Project Safe Neighborhoods (PSN) is a nationwide commitment to reduce gun and gang crime in America by networking existing local programs that target gun and gun crime and providing these programs with additional tools necessary to be successful. Since its inception in 2001, approximately $2 billion has been committed to this initiative. This funding is being used to hire new federal and state prosecutors, support investigators, provide training, distribute gun lock safety kits, deter juvenile gun crime, and develop and promote community outreach efforts as well as to support other gun and gang violence reduction strategies.
The United States Attorney’s Office for the Eastern District of Tennessee works with local, state and federal partners, including the ATF, the FBI, the DEA, the ICE, the U.S. Marshal’s Service, the TBI, several Sheriff’s offices and Police Departments to target, investigate, and prosecute the most violent firearms offenders. Outreach, education, and training programs are also part of the program to increase public awareness and to deter violent offenders from continuing to engage in firearms offenses. Some of the prosecutions brought through the Project Safe Neighborhood initiative are:
- Anthony Lamont Singleton, 37, of Kingsport, Tenn., was sentenced to serve 110 months in prison, by the Honorable J. Ronnie Greer, U.S. District Judge. Upon release from prison, he will be subject to supervised release by the U.S. Probation Office for three years.
- A federal grand jury in Knoxville returned a 14-count indictment on Mar. 5, 2012, against Tyler Schaeffer, 21, of Seymour, Tenn., for one count of conspiracy to commit Hobbs Act robbery, seven counts of Hobbs Act robbery, four counts of brandishing a firearm during a robbery, one count of conspiracy to distribute and possess with intent to distribute methylone, and one count of possessing a firearm in furtherance of a drug trafficking crime. In that same indictment, Jerel Bray-Shawn Johnson, 20, of Knoxville, Tenn., was charged in the conspiracies to commit Hobbs Act robbery and to distribute and possess with intent to distribute methylone, as well as two counts of Hobbs Act robbery, and two counts of brandishing a firearm during a robbery. Lastly, Rodney James Ruffin, 21, of Sevierville, Tenn., was charged in the same indictment with conspiracy to commit Hobbs Act robbery, one count of Hobbs Act robbery, and one count of brandishing a firearm during a robbery.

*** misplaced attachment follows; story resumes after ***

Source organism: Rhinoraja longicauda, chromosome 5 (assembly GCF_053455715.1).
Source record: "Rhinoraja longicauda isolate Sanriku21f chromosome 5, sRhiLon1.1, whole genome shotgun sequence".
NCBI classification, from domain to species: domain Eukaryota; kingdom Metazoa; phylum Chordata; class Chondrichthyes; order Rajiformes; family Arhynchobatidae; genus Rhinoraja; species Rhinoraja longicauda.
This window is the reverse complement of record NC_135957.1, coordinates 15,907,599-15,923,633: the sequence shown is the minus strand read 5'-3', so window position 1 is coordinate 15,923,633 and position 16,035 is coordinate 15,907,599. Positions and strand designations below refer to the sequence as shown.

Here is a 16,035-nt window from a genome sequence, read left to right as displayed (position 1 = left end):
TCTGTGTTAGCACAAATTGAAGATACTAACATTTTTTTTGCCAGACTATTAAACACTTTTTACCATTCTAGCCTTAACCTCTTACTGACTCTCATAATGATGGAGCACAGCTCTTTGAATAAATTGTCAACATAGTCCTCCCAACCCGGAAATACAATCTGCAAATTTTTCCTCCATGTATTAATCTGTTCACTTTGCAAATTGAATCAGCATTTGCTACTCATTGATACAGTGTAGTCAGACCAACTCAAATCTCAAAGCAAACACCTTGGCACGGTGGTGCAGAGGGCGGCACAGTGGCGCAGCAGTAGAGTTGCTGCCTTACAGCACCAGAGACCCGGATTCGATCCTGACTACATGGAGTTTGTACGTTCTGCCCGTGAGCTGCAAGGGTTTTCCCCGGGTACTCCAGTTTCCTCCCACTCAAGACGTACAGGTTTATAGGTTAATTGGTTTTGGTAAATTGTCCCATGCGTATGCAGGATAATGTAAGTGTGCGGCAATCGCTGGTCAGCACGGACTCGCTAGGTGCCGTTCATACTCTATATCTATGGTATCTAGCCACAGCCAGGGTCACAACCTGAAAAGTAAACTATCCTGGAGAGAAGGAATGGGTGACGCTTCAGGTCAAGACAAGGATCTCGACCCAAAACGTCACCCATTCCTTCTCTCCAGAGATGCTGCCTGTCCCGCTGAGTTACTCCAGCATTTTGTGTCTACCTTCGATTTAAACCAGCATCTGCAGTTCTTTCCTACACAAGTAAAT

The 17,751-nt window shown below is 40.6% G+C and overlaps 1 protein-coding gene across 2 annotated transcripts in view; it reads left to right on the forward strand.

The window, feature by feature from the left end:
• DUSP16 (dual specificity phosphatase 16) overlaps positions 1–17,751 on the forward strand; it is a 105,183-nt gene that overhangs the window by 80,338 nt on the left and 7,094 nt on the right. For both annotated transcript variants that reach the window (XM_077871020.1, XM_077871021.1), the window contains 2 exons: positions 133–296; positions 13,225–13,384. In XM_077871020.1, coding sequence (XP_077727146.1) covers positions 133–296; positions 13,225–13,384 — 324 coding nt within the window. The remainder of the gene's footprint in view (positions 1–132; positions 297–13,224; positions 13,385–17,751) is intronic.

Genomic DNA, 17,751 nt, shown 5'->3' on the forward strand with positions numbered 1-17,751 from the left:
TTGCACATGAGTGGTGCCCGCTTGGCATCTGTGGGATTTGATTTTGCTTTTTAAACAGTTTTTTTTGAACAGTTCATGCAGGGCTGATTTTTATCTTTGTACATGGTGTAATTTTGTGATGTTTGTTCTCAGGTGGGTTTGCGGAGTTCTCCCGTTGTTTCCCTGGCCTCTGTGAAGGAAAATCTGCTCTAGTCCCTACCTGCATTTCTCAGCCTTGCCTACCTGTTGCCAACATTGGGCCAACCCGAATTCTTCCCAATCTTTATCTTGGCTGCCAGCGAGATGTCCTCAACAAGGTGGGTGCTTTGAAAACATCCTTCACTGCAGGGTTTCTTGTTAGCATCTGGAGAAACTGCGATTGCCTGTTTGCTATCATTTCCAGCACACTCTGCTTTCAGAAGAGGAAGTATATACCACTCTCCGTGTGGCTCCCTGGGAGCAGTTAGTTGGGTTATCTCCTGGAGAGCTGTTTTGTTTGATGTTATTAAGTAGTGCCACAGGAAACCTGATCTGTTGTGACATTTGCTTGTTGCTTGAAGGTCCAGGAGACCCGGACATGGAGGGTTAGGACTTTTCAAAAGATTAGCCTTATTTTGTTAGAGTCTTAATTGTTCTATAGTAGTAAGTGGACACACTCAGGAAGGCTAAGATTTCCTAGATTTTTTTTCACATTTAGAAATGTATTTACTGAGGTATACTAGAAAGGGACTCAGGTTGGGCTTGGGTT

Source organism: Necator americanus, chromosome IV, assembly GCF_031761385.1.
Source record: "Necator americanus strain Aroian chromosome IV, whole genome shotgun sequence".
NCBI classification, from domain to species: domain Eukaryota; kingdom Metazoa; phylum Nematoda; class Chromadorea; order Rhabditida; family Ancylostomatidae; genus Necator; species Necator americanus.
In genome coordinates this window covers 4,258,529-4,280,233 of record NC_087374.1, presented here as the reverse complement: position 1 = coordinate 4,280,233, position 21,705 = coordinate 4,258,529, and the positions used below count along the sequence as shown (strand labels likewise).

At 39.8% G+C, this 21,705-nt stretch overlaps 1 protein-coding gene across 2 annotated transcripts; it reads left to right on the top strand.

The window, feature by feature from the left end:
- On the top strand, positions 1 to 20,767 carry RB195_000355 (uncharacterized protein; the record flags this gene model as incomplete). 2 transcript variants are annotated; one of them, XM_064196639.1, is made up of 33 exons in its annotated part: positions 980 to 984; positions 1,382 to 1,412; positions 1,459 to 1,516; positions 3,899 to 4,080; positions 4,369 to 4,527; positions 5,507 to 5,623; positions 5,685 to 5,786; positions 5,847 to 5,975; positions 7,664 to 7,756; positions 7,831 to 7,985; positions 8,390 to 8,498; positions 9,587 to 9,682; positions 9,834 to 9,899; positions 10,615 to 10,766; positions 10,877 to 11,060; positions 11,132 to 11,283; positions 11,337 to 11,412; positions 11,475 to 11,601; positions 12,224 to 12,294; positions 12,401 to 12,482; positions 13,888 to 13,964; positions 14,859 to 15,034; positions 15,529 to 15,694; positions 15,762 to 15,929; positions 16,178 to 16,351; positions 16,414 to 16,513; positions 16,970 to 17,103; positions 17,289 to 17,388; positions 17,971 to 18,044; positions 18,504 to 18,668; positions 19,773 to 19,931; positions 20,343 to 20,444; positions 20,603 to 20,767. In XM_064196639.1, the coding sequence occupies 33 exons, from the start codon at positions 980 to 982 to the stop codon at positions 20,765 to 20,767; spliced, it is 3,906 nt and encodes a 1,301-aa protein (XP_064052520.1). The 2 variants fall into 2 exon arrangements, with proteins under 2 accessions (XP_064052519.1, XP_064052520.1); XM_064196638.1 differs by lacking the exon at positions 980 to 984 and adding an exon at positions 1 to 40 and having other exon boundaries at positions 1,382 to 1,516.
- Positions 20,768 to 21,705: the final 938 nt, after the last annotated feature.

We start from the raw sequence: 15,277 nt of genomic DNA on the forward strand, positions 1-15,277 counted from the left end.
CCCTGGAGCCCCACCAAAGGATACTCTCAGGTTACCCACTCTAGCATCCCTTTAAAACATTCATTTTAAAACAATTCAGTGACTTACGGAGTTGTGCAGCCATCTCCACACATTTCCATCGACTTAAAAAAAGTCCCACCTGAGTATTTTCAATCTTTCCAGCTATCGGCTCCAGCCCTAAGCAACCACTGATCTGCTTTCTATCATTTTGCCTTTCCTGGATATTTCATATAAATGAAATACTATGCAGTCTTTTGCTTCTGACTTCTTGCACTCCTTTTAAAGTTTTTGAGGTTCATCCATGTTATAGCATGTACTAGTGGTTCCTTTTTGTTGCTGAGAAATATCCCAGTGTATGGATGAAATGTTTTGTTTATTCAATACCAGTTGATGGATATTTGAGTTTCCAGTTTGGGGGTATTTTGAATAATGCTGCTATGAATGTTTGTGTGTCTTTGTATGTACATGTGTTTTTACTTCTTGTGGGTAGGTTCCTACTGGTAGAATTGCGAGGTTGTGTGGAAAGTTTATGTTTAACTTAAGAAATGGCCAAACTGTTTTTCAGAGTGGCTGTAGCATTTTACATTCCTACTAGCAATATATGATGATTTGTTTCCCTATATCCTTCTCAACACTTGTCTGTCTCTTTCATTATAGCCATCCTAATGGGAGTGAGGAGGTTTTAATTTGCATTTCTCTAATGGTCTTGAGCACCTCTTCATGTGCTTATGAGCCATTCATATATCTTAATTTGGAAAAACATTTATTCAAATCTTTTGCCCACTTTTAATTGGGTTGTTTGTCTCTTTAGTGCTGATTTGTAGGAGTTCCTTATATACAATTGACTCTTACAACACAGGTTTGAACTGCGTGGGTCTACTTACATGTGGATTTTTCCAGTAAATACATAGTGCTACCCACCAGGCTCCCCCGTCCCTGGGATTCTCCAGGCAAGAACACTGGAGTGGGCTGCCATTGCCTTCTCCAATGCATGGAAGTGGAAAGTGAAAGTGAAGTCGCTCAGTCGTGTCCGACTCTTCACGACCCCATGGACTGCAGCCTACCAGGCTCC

- Paul Douglas Prater, 51, of Niagra Falls, N.Y. was sentenced to serve 264 months in prison by the Honorable Leon Jordan, U.S. District Judge, as a result of his conviction on Jun. 13, 2012, of being a convicted felon in possession of ammunition.
- Kaylen Butcher, 19, of Greeneville, Tenn., was sentenced on Jan. 10, 2013, to serve a total of 61 months in prison by the Honorable Leon Jordan, Senior U.S. District Judge. Upon his release from prison, he will serve five years of supervised release. Butcher was further ordered to pay restitution to the victim of her crime.
For more information about the PSN Program visit http://www.psn.gov.
Recent PSN cases:
- Anthony Lamont Singleton Sentenced To Serve 110 Months In Prison For Being A Felon In Possession Of A Firearm
- Tyler Schaeffer and Two Codefendants Charged In Armed Robbery Spree
- Brandon Royce Clark Sentenced To 100 Months For Possession Of Ammunition
- New York Resident Sentenced To 22 Years In Prison For Transporting Ammo To New York Drug Trafficking Organization
- Kaylen Butcher Sentenced To 61 Months In Prison For Armed Robbery